Call us AV nerds, but Carnegie Hall's Archives team—currently in the midst of a major project to digitize the Hall's extensive collections—is fired up to promote World Day for Audiovisual Heritage!
Established by UNESCO in 2005 to raise awareness of the need to protect and preserve audiovisual documents, archives around the world hold events on this day to showcase their collections. This year's theme is "Audiovisual Heritage Memory? The Clock is Ticking," emphasizing the urgency of safeguarding aging film, video, and audio materials of historic, cultural, and national significance.
According to the International Association of Sound and Audiovisual Archives, a large percentage of the world's film, television, and audio recordings have been lost over time due to neglect, lack of funding, and decay. Nitrate films, manufactured with a highly flammable base, have gone up in flames ... literally. Lack of planning and the inability to store materials properly has resulted in deliberate disposal of film. And early videotape, large in size and expensive at the time, was taped over to save money. If AV collections were undervalued or couldn't be taken care of properly, they were deaccessioned and passed along to collectors or other collecting institutions. As materials disappear, our collective history becomes lost as well. Today, archives and historians are constantly striving to fill in the gaps, to locate missing pieces.
The first televised event at Carnegie Hall took place on December 10, 1949, when United Nations Human Rights Day was celebrated with an all-star line-up that included Aaron Copland, Leonard Bernstein, Sir Laurence Olivier, Yehudi Menuhin, and the Boston Symphony Orchestra. Carnegie Hall's Archives owns a copy of the event program, as well as a rare group photograph of the previously mentioned foursome backstage. But to date, a copy of the televised event has not been found, if it even still exists.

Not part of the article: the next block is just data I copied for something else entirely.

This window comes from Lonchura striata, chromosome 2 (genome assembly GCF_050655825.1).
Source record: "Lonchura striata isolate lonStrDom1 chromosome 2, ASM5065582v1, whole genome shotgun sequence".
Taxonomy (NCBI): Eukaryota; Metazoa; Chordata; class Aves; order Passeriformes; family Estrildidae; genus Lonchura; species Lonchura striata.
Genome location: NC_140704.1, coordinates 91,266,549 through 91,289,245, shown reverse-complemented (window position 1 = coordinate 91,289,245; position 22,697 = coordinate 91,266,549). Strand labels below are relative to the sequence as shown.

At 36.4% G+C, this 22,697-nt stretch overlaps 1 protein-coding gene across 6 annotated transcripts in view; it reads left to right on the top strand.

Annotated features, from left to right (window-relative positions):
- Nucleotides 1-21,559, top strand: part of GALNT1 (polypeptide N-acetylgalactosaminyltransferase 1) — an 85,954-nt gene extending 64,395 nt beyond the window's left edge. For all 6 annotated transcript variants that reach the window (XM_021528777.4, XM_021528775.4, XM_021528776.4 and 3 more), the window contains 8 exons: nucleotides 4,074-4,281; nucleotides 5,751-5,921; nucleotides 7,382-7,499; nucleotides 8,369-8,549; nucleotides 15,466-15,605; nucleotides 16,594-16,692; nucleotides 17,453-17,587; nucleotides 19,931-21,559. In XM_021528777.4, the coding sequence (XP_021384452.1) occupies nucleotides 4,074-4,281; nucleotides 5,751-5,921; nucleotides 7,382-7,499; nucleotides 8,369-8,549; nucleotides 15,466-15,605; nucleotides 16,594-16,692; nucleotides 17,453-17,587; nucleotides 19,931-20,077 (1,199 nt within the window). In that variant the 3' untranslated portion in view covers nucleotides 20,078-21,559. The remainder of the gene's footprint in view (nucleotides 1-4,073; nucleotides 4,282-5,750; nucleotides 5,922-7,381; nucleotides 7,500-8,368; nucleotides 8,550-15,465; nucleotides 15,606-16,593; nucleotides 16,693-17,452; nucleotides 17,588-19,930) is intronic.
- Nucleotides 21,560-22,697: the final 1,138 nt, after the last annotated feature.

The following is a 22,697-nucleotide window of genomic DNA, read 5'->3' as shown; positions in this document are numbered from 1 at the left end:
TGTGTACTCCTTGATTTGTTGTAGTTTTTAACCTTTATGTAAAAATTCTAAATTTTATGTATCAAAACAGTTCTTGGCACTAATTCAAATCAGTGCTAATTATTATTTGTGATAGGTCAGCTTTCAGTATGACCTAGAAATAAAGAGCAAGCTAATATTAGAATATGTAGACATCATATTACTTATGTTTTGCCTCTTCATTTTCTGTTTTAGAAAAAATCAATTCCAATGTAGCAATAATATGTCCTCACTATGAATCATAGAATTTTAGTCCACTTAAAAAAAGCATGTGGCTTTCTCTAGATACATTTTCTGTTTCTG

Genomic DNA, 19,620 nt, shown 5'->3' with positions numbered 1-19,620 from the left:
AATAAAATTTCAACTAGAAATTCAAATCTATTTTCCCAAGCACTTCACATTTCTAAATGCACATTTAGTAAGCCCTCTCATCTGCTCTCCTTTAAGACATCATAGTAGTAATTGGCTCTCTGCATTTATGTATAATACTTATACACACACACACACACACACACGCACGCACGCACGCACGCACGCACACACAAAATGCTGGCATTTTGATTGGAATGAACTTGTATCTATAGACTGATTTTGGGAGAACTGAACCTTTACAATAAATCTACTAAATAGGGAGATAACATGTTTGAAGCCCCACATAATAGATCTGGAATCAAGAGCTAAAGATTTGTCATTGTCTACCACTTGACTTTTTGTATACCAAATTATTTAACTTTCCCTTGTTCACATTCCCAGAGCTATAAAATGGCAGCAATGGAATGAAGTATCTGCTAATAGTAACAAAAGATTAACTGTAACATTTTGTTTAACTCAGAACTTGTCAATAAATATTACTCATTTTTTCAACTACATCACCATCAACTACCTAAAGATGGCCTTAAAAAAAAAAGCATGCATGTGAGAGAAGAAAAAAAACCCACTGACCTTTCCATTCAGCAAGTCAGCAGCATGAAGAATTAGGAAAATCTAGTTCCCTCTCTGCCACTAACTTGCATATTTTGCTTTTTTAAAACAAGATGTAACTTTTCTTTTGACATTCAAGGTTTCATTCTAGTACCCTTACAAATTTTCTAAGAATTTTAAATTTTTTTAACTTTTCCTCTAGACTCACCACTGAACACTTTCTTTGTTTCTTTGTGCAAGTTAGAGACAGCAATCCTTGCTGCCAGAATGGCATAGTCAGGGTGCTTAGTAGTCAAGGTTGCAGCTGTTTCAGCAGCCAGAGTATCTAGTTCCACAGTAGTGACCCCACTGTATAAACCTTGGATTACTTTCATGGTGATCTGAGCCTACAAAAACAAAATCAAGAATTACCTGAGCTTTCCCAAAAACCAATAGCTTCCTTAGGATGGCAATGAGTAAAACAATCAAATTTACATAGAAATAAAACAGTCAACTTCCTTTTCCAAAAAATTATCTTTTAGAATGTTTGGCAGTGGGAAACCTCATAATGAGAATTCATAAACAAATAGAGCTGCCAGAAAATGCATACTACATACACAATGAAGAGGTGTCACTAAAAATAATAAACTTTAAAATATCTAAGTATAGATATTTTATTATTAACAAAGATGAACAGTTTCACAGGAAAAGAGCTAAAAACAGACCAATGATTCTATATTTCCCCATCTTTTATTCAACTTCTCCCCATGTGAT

Aaron Copland, Leonard Bernstein, Sir Laurence Olivier, and Yehudi Menuhin backstage at the United Nations Human Rights Day celebration at Carnegie Hall on December 10, 1949. Courtesy of the Carnegie Hall Archives.
These sorts of little holes in Carnegie Hall's collective history are expected, given that the UN event predates the founding of the Archives by more than 35 years. Through research, today's Archives team continues to grow the Hall's collection, working to add and preserve new audiovisual items of historic significance whenever they are found.
Program for the United Nations Human Rights Day celebration at Carnegie Hall on December 10, 1949. Courtesy of the Carnegie Hall Archives.
Through our Digital Archives Project, Carnegie Hall will soon be reformatting most of our existing audiovisual holdings with priority given to the oldest and most at-risk formats, such as 16" lacquer disks and acetate films from the 1950s. Highlights include a performance by renowned choral conductor Robert Shaw in 1946, an unreleased Jazz at the Philharmonic concert in 1951, and a documentary series by Academy Award–winning filmmaker Robert Snyder. Produced in 1953, these rarely seen black-and-white films feature performances by pianist Claudio Arrau, violinist Michael Rabin, and mezzo-soprano Jennie Tourel. As a complement to our paper collections, these recordings can provide a rich aural and visual representation, and context for performances at the Hall. By next year's World Day of Audiovisual Heritage, we hope to share samples of some of the content online.
Related:Digital Archives ProjectCarnegie Hall History